of moti,on and a reduction and/or elimination of firM MPJ
p~.in, which was maintained at last follow-up. Furthermore,
the increase in fir~t MPJ RO\1 at last follow-up was com­
pared favorably ~o the rzsuhs docum.en\~d for O(ner joint
decompression osteotomies (48 -50). There was an average
33,30 improvement in first MPJ dorsitlexion ROM and an
incre..tse of 38.6' of TRaM in this study. In comparison, a
study by Laakmann et OIL which evaluated 26 fcet following
a Watermllnn-Green 0~teotomy. demonstrated mean in­
crease in dorsiflexion ROM of only 6" (49). In a !timilar
study comparing 3 different osteotomies for hallux rigidus.
increa.<;e~ in first ;\·tPJROM ranged from 0.2" t,) 8° (50). In
a study by Roukis ot aI, first MPJ ROM "was consistently
Jes~ than 10 degrees" in a population including patients that
had a decompression o$teotol)1Y (48). Clearly. the critical
Rttribute of this procedure relative to other reports for hallux
rigic1us it:; the dramatic increl\~e in range of motion to the
first :YiP], as well a~ the preservation of the increase at latest
fo!low-\Ip. It is difficult to say exactly why there was such
a ~ig11lfica!l1 i!lcrea~e 1(\ the postoperative range of motion
from thi, procedure. The ability to shorten the first meta­
tarsal independent of the amount of plantarffexion of the
rnetats;"al head may be ')'.'!~ of tile most important factors.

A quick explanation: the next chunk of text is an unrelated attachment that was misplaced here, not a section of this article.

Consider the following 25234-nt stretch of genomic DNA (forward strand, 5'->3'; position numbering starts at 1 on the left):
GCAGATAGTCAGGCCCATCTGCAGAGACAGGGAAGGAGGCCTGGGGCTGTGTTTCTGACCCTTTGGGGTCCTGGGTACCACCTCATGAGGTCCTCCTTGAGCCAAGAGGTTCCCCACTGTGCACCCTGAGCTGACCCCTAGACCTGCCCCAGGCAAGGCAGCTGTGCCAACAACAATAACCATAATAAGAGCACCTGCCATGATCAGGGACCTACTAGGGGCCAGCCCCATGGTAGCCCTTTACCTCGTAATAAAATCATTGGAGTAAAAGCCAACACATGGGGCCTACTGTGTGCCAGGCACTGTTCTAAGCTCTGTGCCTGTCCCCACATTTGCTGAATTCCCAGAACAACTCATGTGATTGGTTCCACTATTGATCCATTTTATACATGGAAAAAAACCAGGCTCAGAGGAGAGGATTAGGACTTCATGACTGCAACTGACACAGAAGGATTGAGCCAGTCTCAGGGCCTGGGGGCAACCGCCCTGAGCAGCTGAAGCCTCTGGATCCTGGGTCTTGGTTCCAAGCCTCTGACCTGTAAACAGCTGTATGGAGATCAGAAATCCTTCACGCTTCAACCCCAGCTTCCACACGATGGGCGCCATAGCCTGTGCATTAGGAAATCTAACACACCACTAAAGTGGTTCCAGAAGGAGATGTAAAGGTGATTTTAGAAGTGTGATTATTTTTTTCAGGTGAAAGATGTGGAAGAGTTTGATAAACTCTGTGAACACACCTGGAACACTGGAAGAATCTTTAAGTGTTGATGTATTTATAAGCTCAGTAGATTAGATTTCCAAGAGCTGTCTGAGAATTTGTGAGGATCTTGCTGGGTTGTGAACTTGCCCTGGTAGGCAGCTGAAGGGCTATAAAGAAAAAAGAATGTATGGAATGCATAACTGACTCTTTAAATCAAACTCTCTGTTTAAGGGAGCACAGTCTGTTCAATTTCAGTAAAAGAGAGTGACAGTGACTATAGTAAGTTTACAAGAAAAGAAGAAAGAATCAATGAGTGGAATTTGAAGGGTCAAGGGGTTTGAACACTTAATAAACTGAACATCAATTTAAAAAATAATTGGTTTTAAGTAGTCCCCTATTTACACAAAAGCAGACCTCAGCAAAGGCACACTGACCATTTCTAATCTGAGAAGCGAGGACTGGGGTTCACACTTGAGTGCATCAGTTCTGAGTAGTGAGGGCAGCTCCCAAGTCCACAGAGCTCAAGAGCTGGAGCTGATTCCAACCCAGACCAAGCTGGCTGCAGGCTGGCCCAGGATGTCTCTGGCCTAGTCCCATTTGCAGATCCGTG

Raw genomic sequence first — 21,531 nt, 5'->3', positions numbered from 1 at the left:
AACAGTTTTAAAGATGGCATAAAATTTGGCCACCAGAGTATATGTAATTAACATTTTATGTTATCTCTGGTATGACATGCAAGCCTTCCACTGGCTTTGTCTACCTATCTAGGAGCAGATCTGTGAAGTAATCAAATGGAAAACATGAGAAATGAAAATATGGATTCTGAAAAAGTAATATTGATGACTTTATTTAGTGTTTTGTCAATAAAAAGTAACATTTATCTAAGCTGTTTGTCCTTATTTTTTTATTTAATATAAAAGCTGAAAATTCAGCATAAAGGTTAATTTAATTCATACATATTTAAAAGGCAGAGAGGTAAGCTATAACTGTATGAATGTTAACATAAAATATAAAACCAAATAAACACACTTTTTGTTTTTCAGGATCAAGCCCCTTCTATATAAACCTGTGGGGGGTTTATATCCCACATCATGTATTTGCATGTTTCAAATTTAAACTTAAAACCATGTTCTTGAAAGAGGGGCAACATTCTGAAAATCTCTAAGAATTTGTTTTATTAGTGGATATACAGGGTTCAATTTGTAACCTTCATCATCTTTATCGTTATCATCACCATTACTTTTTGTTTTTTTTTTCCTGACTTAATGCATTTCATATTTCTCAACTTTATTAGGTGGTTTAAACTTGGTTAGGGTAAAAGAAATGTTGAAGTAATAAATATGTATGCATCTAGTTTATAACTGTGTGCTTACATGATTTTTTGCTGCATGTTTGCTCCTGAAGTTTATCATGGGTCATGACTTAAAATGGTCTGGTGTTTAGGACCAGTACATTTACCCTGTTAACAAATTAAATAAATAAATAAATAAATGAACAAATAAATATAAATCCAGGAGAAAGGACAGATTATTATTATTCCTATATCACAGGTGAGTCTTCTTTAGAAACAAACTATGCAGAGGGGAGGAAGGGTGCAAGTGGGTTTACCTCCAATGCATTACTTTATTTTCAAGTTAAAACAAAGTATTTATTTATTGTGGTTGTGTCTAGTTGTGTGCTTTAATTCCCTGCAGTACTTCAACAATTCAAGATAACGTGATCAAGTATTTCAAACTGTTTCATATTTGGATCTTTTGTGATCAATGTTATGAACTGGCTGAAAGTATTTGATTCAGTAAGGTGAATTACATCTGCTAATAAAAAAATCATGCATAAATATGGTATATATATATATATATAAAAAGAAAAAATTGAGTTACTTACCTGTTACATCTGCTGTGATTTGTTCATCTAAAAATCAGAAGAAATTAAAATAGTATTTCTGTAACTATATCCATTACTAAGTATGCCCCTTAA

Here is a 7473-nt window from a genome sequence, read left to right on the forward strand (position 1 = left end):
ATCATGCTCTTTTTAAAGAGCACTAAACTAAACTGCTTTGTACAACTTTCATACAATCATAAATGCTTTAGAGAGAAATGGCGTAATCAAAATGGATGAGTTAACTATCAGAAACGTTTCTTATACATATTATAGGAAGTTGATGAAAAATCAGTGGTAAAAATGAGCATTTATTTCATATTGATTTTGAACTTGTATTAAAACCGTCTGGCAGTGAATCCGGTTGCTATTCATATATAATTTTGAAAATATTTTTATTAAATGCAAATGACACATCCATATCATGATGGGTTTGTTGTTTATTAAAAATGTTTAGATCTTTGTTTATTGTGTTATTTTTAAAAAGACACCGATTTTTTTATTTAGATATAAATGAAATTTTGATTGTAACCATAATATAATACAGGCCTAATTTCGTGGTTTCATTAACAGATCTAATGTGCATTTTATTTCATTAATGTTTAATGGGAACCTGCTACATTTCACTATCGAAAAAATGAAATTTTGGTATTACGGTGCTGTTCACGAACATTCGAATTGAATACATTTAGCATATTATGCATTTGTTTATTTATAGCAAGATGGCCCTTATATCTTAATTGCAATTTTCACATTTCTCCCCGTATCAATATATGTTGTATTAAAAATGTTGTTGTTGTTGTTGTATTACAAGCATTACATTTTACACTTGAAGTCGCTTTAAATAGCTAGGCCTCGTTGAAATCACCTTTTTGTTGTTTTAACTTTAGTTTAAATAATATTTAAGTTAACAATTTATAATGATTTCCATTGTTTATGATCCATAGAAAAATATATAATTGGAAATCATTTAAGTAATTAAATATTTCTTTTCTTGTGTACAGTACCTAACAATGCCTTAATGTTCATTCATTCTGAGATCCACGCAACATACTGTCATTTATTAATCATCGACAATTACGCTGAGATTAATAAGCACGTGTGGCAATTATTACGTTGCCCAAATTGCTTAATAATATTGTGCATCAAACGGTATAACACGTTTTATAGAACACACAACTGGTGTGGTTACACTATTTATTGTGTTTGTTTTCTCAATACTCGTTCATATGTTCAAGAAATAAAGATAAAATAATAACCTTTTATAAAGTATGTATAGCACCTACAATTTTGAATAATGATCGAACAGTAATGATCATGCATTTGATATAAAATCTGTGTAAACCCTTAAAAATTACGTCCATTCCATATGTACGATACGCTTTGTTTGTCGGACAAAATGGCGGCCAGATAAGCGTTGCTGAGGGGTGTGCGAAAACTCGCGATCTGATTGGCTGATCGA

Maintaining the relative alignment of the ~e9amoids and the
proximai phalanx without angular changes to the head of the
firs! mctatar(;al may also playa role in the improved rangE:
of motion.
One limjtation of this J)TOcedure is ankylosis of (h~ first
MP] or isolated ar,kylo~is of the sesamoids to the first
metatarsal. In this siruBti,)n. a jQiTlt-destnJctive prOCed\lre
VOLUME 44, NUMel:R 5, S~PT:;;MeER!OCT08E:R 2005
381
S:IC~ as fir~t MPJ artnrodesis may be preferable, The poten­
tta! compllcatl?" of !cs:~er metatarsalgia exists with any
p~:edure that 1~ performed on the first ray, Despite careful
clI~al and radlOgraphic surveillance of our patjent popu­
1a.tJ.(\t1, we were unable to predict which patients would
develop lesser metatarsalgia. Indeed, those patients with the
g:reltest shortening and planr.arfiexion did nOt report symp­
tom of ,!t1etatarsalgia, The authors believe that the purely
trampQsttlOnal nature of the osteotomy (no angulational
conponent). allows the firs! metatar~aHo·sesamoid rela­
tiQl1sl1ip to remain unchanged, therefore mimmizing meta­
tarsalgia symptoms, ­
Eu.mination of the re.~ults of this new procedure should
be umpered with some of the limitations of this ~tudy. The